Through thick and thin: Barclays helps farmers build resilience
As Britain’s farmers navigate a time of uncertainty, Barclays is helping them stay on track. Not only has the bank unveiled a fresh wave of Brexit clinics focusing on agriculture, but it has also unveiled a new report showcasing some of the best examples of how British farmers are trying to future-proof their businesses.
More than 5,000 farmers, SMEs and corporate clients are set to receive invites in the coming weeks to one of Barclays’ 100 Brexit clinics throughout October and November.
The sessions will be hosted by the bank’s network of 1,500 relationship managers and specialists, and will explore topics including trading relationships, subsidies and agricultural policy, migrant labour, and exporting.
The news follows the launch of a £14bn lending fund and 100 clinics – attended by more 1,000 SMEs keen for guidance on how to prepare for Brexit – earlier this year.
The farmers future-proofing their business models
Part of Barclays’ ongoing support package involves providing access to a report – Formidable Farmers – which shines a light on best practice examples of how agricultural businesses have diversified with help from Barclays.
It is hoped that by highlighting the stories of those who have diversified, those with concerns about the future direction of their own businesses can be both inspired and guided by the journeys of others facing similar challenges.
All those featured in the report have adopted an entrepreneurial mindset in diversifying their income streams.
Newton Lodge – work spaces, meat boxes and beer barley
Fourth generation farmer Rick Davies has turned his cattle enterprise into land that also serves the local community.
Not only does his farm, Newton Lodge in Buckinghamshire, rent out converted storage containers and office space to a range of local businesses, it also delivers meat boxes to the local area, grows milling wheat for bread-making and grows barley to brew beer.
Rick’s latest venture is growing spring beans which are being exported to Egypt and the Middle East to make falafel.
“For a small farm like this, offering a single product, whether it’s livestock or arable, simply isn’t sustainable,” says Rick. “I want us to be here in another four generations’ time. That means finding new ways to make the best use of what we’ve got.”
Papley Grove Farm – using GPS to protect wildlife
Farming has long been at the forefront of innovation, whether it’s using new machinery to plant, cultivate and harvest faster, creating new crops capable of producing greater yields, or deploying the latest technology to identify where best to farm.
At Papley Grove Farm, in Cambridgeshire, Martin Lines is constantly looking for ways in which he can use new solutions to improve the productivity of his land.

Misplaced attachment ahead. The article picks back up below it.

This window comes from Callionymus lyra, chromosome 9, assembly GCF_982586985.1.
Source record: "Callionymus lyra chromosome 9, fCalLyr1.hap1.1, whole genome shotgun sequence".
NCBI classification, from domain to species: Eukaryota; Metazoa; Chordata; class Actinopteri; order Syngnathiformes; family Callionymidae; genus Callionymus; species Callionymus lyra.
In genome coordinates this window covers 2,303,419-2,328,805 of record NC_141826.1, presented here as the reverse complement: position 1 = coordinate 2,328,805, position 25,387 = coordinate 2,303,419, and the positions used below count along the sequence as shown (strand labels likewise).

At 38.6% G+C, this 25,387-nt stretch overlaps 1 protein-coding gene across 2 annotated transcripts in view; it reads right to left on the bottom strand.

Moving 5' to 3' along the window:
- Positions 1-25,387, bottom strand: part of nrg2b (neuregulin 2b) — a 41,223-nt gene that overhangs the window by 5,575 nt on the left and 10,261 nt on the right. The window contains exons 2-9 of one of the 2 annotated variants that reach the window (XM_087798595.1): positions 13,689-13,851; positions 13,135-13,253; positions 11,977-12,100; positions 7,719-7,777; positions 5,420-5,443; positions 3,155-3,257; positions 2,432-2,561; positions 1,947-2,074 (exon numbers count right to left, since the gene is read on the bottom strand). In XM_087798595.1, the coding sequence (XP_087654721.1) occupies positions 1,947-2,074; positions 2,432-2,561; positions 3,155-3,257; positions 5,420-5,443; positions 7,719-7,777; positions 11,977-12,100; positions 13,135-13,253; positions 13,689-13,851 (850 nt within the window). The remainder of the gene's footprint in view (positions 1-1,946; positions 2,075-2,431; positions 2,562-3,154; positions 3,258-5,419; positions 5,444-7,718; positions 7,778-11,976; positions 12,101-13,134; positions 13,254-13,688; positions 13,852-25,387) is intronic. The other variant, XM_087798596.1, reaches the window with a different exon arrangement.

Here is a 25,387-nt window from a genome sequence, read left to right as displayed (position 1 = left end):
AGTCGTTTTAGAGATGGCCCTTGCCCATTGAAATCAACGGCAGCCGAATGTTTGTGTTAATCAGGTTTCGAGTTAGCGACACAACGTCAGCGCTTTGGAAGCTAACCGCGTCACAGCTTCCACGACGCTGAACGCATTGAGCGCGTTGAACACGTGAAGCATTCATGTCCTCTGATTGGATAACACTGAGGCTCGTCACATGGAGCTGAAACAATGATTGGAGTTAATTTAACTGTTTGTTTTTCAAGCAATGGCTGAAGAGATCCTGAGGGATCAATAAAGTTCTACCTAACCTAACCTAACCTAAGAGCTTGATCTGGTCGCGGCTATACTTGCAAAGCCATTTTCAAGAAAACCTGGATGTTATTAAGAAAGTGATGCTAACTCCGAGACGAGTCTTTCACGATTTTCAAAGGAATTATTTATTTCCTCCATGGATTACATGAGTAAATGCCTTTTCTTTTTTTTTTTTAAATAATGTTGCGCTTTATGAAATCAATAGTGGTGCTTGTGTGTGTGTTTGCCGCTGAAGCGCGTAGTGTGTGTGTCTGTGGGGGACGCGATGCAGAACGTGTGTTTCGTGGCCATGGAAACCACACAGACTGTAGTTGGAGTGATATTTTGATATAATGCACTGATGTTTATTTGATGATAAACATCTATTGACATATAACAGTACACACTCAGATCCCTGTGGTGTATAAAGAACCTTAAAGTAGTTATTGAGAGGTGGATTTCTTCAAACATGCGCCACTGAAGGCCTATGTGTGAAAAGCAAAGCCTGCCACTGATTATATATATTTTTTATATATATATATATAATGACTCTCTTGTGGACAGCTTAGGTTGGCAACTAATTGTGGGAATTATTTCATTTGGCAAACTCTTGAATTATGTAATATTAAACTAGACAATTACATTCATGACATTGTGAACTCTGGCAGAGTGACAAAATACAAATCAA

“Our aim is to have a prosperous, profitable farm that has a positive effect on the landscape,” he says. “That means being conscious of the impact of the work we do on the local wildlife.”
To that end, Martin uses GPS technology to work out which parts of his land are best to use. When he identifies poorer soil quality, he takes that area out of crop rotation, returning it to wildlife. As the the average crop yield improves over time, he can then get higher return from the whole field.
Martin said: “Because we’ve seen positive results, we’ve been able to get other farms interested, which means we can hire the service out to them and create a new source of income.”
Tregothnan – exporting tea across the globe
The Tregothnan Estate in Cornwall is home to a large botanical garden and nursery, and it had been looking to diversify and increase its output. Jonathon Jones, MD of Trading, joined in 1996 and identified that the local climate, soil and weather meant that there was a unique opportunity to grow tea.
The first Tregothanan Estate tea was grown in 1999, and on its twentieth anniversary the estate is proud to be Europe’s fastest growing tea garden, exporting as far as China. “It’s exciting to be creating something that hasn’t traditionally been a part of the estate,” Jonathon says. “Tea was one way of diversifying to create new revenue.”
As well as growing and selling the leaves, the tea gardens are also an opportunity to create a new type of customer experience. “We run it much like an estate in Darjeeling – guests can come in, have a tasting, visit the gardens and see first-hand how we’re growing tea in Cornwall. It’s an added attraction to the business, along with our gardens and the nursery.”
For more examples of farming businesses diversifying and building resilience, read the full report (PDF 15.2MB).